In addition to Instant Timeline, Twitter will introduce a new view of tweets called Timeline Highlights, which uses an algorithm to surface important posts you might have missed while you were away, the company said. Similar to Facebook's "Top Stories" view, the tweets aren't necessarily chronological, but they represent content that it thinks you'll find most interesting.

Twitter did not disclose when users can expect to see this feature, other than "soon."

4. Better private messaging
In July, Twitter updated its mobile apps to show users their entire direct-message history, and it added capabilities to streamline the process of deleting them both on mobile and the web. The last update it announced at its Analyst Day event hinted at "several updates coming that will make it easy to take a public conversation private," the company said.

The first update that it disclosed is the ability to share and discuss tweets natively and privately via direct messages. This feature will roll out next week, it said.

Employers see a talent shortage. Job hunters see a broken hiring process. In the rush to complete projects, the industry risks rushing to an IT talent failure. Get the Talent Shortage Debate issue of InformationWeek today.

Kristin Burnham currently serves as InformationWeek.com's Senior Editor, covering social media, social business, IT leadership and IT careers. Prior to joining InformationWeek in July 2013, she served in a number of roles at CIO magazine and CIO.com, most recently as senior ... View Full Bio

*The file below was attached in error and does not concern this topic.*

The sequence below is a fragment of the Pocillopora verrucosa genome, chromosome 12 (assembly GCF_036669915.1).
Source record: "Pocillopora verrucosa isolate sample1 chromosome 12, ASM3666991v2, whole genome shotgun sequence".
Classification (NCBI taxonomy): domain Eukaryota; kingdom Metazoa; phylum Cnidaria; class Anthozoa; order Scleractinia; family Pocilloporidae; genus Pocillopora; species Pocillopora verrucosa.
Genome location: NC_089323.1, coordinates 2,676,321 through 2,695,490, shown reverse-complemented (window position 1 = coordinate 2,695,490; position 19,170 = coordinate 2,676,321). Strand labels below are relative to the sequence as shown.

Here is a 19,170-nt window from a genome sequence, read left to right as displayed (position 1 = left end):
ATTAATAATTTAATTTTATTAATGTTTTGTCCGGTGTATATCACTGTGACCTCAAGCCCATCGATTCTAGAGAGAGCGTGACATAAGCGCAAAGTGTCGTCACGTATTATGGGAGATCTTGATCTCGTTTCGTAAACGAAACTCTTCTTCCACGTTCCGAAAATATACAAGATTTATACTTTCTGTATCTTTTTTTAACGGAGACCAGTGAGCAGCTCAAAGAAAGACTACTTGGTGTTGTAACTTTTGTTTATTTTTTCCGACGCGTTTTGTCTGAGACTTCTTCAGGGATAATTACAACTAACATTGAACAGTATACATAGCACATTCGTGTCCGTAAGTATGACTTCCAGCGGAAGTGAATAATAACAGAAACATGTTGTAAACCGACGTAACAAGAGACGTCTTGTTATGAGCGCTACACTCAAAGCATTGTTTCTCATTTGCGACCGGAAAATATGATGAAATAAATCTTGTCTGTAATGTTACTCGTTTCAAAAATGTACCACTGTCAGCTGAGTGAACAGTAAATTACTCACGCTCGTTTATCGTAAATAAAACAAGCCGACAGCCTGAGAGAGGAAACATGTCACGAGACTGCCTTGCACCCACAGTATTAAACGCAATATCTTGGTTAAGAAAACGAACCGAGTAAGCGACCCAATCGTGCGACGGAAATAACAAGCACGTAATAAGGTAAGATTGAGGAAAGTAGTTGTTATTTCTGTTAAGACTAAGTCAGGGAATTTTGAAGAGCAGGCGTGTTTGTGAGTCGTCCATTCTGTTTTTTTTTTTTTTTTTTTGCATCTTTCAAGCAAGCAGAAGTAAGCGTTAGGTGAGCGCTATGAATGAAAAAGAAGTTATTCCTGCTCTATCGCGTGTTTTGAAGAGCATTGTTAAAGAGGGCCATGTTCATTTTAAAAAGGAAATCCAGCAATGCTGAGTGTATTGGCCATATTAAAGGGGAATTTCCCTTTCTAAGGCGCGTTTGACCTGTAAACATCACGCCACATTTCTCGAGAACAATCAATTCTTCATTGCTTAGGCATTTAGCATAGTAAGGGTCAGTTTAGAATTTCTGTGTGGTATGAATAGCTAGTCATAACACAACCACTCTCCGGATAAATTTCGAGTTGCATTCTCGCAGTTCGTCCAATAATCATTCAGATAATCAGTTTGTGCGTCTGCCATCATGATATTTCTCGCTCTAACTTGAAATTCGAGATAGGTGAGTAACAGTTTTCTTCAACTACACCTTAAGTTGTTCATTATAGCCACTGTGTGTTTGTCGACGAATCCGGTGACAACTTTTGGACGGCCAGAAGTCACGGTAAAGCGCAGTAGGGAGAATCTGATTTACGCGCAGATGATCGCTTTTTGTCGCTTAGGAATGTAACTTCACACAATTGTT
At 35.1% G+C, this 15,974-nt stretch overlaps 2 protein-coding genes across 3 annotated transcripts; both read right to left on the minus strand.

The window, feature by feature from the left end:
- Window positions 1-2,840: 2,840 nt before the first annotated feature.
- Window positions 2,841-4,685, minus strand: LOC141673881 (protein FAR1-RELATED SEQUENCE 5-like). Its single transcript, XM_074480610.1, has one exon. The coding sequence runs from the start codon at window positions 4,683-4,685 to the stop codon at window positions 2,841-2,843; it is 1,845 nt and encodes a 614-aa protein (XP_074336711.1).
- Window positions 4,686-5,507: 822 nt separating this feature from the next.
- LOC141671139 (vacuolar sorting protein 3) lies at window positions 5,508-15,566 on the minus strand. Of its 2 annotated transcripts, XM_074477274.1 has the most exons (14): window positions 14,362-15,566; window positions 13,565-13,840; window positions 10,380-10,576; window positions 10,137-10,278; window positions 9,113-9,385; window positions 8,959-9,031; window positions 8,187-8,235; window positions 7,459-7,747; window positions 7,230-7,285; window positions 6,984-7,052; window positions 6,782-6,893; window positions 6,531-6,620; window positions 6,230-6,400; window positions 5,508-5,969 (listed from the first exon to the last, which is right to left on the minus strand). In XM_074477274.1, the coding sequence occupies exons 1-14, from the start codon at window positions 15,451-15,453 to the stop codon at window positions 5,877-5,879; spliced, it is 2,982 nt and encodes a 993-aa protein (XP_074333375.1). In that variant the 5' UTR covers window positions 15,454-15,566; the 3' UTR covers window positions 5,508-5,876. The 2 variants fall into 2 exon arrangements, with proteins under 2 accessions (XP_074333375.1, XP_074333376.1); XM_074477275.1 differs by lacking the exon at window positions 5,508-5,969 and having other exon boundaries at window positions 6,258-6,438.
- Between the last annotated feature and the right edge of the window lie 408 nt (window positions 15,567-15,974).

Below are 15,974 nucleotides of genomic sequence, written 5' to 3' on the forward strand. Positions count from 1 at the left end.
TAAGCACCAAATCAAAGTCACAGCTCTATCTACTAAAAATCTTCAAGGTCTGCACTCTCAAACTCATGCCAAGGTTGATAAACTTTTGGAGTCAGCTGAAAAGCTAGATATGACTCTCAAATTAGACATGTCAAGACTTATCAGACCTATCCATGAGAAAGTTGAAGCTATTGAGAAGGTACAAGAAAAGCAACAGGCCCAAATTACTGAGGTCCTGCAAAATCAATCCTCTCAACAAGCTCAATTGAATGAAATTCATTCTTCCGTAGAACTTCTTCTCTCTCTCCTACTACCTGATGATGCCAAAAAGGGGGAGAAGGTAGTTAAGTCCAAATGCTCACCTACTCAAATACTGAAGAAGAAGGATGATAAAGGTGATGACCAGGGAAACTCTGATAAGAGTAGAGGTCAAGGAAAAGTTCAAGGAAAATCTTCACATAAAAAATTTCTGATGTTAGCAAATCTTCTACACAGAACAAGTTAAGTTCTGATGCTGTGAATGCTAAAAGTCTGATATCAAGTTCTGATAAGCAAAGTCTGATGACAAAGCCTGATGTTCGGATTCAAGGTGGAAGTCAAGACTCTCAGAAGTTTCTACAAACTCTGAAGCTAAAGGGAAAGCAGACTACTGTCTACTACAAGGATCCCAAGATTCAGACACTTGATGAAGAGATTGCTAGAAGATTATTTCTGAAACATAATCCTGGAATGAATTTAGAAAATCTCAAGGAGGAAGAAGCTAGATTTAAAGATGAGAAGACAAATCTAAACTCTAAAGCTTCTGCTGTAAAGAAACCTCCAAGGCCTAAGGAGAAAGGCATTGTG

We welcome your comments on this topic on our social media channels, or [contact us directly] with questions about the site.
Comment  | 
Print  | 
More Insights
Newest First  |  Oldest First  |  Threaded View
Kristin Burnham
Kristin Burnham,
User Rank: Author
11/30/2014 | 6:01:30 PM
Re: fading away?
As much as people complain about Facebook's news feed algorithms, I can see how something like that with Twitter would be beneficial. As you said, lots of noise and not enough value.
User Rank: Ninja
11/13/2014 | 9:45:37 PM
fading away?
I have worked with companies to help them with tweets. It seems lately like no one really wants to go on Twitter anymore. I certainly don't. There is so much extraneous noise and activity. It seems like it's only for media pickup these days.
User Rank: Ninja
11/13/2014 | 8:41:25 PM
understanding users' feedback
Twitter new changes indicate that in order for them to maintain and continue to their growth, they must provide new capabilities.  I did wonder how they are going to get users' feedback on what new features they should add. Would they monitor their user trends? have some sort of specific tweets where people can comments. As with all things in twitter, how to sort out the important feedback from the non critical will be the real challenge.
How GIS Data Can Help Fix Vaccine Distribution
Jessica Davis, Senior Editor, Enterprise Apps,  2/17/2021
Graph-Based AI Enters the Enterprise Mainstream
James Kobielus, Tech Analyst, Consultant and Author,  2/16/2021
11 Ways DevOps Is Evolving
Lisa Morgan, Freelance Writer,  2/18/2021
White Papers
Register for InformationWeek Newsletters
Current Issue
2021 Top Enterprise IT Trends
We've identified the key trends that are poised to impact the IT landscape in 2021. Find out why they're important and how they will affect you.
Flash Poll